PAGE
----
Robert Hough now says Durham Tees Valley Airport faces an uncertain future – just 14 months after investing £250,000 in a new terminal and extending a “master plan” to create 3,800 new jobs.
In November 2017, Hough was joined by local authority leaders and the region’s media to celebrate a new ‘Flying for the Future’ rebrand.
The airport chairman then said Peel was committed to keeping it open for at least eight years, providing “certain financial criteria were met”.
The delivery of a Master Plan, originally launched in 2014, was phased to 2020 “and beyond”, and was aimed at creating 3,800 new jobs, plus a further 450 full-time jobs during its construction phases.
Bosses said the plan would add more than £348m GVA to the regional economy.
Hough and local Labour politicians said the business community had a vital part to play in the future of the airport.
But 14 months on, in what appears to be a swipe at local councils, Hough says Peel has been unable to make progress.
In a statement, he said: “Despite our best efforts single-handedly, we have been unable to make the progress that we would have liked at Durham Tees Valley Airport in recent years.
“These are clearly uncertain and challenging times for the future of the airport, but since the sale announcement we have been working steadfastly with the mayor to ensure a smooth transition should a deal be concluded.
“We recognise and welcome the efforts made by Tees Valley mayor to create a business plan designed to return the airport to growth collaboratively and to safeguard the economic benefits to the regional economy and its communities.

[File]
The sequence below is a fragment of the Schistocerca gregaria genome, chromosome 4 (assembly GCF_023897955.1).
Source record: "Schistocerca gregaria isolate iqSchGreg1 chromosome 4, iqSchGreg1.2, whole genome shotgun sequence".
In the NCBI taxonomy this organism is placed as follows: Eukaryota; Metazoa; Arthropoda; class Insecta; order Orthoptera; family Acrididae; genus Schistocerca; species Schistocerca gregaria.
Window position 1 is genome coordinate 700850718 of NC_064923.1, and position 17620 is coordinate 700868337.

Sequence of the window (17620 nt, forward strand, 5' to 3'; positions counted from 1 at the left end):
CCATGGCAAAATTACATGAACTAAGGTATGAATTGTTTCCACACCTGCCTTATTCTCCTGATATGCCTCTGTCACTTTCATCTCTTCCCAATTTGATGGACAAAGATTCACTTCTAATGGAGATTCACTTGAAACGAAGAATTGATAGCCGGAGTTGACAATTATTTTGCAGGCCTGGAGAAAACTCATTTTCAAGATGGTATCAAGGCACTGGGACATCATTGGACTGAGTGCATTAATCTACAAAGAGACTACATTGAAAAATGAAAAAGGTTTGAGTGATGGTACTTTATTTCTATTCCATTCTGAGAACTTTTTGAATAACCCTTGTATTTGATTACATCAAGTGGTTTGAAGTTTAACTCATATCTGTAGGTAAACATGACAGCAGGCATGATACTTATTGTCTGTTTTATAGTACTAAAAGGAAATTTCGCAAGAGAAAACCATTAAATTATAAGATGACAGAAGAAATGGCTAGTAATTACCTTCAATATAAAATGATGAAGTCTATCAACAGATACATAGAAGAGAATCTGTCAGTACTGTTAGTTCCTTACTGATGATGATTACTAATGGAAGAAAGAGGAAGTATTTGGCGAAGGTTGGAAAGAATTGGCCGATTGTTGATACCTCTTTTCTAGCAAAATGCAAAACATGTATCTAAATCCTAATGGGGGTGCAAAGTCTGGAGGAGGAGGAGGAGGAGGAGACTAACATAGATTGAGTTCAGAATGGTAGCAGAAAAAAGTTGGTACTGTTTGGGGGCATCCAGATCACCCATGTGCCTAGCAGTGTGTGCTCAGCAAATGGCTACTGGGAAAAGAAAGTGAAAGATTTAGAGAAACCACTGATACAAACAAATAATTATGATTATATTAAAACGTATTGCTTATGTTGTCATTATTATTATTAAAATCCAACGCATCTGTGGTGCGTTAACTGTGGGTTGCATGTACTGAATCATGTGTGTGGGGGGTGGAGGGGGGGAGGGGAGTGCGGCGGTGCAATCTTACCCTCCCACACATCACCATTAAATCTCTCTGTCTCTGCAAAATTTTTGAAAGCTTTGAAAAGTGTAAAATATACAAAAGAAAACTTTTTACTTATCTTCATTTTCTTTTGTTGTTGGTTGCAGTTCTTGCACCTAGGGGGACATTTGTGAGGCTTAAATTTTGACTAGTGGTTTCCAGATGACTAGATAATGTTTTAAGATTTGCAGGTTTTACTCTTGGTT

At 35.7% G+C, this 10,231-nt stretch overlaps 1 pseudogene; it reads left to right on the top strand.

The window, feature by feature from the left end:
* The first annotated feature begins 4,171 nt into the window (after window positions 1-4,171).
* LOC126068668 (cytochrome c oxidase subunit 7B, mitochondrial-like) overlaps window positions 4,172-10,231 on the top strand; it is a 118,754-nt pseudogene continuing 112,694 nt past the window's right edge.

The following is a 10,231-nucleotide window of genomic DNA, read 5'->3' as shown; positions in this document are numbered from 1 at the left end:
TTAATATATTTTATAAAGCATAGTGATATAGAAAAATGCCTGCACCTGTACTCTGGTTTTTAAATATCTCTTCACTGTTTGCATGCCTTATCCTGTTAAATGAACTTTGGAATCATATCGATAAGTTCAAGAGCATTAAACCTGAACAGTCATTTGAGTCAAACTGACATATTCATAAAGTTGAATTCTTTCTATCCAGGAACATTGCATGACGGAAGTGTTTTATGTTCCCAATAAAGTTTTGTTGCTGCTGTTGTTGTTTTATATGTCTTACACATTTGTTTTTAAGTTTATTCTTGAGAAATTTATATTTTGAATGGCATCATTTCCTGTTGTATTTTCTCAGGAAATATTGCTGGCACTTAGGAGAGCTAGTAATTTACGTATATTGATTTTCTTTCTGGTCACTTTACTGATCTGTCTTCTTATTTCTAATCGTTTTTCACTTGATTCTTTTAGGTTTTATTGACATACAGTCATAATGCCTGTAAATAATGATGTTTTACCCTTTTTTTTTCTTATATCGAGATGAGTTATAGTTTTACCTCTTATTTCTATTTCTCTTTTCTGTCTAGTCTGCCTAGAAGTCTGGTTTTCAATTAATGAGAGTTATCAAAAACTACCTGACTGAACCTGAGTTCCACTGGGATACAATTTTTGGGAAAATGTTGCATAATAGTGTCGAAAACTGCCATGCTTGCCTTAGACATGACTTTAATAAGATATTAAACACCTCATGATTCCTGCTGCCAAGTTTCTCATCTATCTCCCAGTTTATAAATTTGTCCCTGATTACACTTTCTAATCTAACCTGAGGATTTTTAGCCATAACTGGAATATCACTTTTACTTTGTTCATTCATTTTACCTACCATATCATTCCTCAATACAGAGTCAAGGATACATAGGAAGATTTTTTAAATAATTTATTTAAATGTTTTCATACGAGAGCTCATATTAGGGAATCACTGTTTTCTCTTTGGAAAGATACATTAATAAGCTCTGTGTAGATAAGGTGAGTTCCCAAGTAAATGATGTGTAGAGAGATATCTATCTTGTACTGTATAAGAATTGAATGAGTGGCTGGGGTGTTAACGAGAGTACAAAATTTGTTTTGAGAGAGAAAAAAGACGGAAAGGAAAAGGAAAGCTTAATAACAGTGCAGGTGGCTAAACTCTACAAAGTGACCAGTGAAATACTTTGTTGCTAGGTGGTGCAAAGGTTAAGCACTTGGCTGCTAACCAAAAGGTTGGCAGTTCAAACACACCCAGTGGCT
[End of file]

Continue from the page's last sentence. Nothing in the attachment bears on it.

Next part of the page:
“Without that conclusion, the future operations of the airport are extremely uncertain after 2021.”
A ‘Keep Open Commitment’ up until 2021 was agreed between Peel Group and the local authority shareholders in Durham Tees Valley Airport in 2016.
It was agreed as part of a package of measures to secure the airport’s future, which included a decision that Tees councils would take on the pension liabilities of airport workers from Peel.
The Tees Valley Combined Authority cabinet, chaired by the mayor, is also made up of the Labour leaders of the five Tees Valley local authorities – Middlesbrough, Redcar and Cleveland, Hartlepool, Darlington and Stockton.
The full business case will be published on Wednesday January 16, and the TVCA cabinet is due to meet on Thursday January 24 to decide on what Ben Houchen has described a “make or break” vote.